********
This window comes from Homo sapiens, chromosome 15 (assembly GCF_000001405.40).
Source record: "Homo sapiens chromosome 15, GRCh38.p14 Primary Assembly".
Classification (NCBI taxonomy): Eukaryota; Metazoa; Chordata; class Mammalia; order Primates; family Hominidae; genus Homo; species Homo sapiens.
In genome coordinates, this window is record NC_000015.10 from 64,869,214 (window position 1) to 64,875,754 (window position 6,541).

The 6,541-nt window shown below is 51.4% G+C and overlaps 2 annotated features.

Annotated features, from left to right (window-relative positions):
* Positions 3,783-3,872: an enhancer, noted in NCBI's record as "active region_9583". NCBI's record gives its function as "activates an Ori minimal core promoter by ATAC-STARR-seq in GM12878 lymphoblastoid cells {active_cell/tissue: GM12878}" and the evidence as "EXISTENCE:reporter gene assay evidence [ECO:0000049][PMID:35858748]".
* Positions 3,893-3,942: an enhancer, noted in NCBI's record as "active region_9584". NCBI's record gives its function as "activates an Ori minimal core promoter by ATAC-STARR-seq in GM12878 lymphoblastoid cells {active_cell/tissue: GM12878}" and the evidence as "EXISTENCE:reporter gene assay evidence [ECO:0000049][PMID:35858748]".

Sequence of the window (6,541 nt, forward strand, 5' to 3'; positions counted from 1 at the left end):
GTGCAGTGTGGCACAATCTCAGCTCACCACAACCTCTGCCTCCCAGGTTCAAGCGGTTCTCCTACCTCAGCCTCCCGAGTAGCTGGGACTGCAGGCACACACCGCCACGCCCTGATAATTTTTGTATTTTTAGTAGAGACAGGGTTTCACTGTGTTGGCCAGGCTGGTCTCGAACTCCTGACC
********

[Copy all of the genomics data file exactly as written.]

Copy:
This window comes from Homo sapiens, chromosome 15 (assembly GCF_000001405.40).
Source record: "Homo sapiens chromosome 15, GRCh38.p14 Primary Assembly".
Classification (NCBI taxonomy): Eukaryota; Metazoa; Chordata; class Mammalia; order Primates; family Hominidae; genus Homo; species Homo sapiens.
In genome coordinates, this window is record NC_000015.10 from 64,869,214 (window position 1) to 64,875,754 (window position 6,541).

The 6,541-nt window shown below is 51.4% G+C and overlaps 2 annotated features.

Annotated features, from left to right (window-relative positions):
* Positions 3,783-3,872: an enhancer, noted in NCBI's record as "active region_9583". NCBI's record gives its function as "activates an Ori minimal core promoter by ATAC-STARR-seq in GM12878 lymphoblastoid cells {active_cell/tissue: GM12878}" and the evidence as "EXISTENCE:reporter gene assay evidence [ECO:0000049][PMID:35858748]".
* Positions 3,893-3,942: an enhancer, noted in NCBI's record as "active region_9584". NCBI's record gives its function as "activates an Ori minimal core promoter by ATAC-STARR-seq in GM12878 lymphoblastoid cells {active_cell/tissue: GM12878}" and the evidence as "EXISTENCE:reporter gene assay evidence [ECO:0000049][PMID:35858748]".

Sequence of the window (6,541 nt, forward strand, 5' to 3'; positions counted from 1 at the left end):
GTGCAGTGTGGCACAATCTCAGCTCACCACAACCTCTGCCTCCCAGGTTCAAGCGGTTCTCCTACCTCAGCCTCCCGAGTAGCTGGGACTGCAGGCACACACCGCCACGCCCTGATAATTTTTGTATTTTTAGTAGAGACAGGGTTTCACTGTGTTGGCCAGGCTGGTCTCGAACTCCTGACC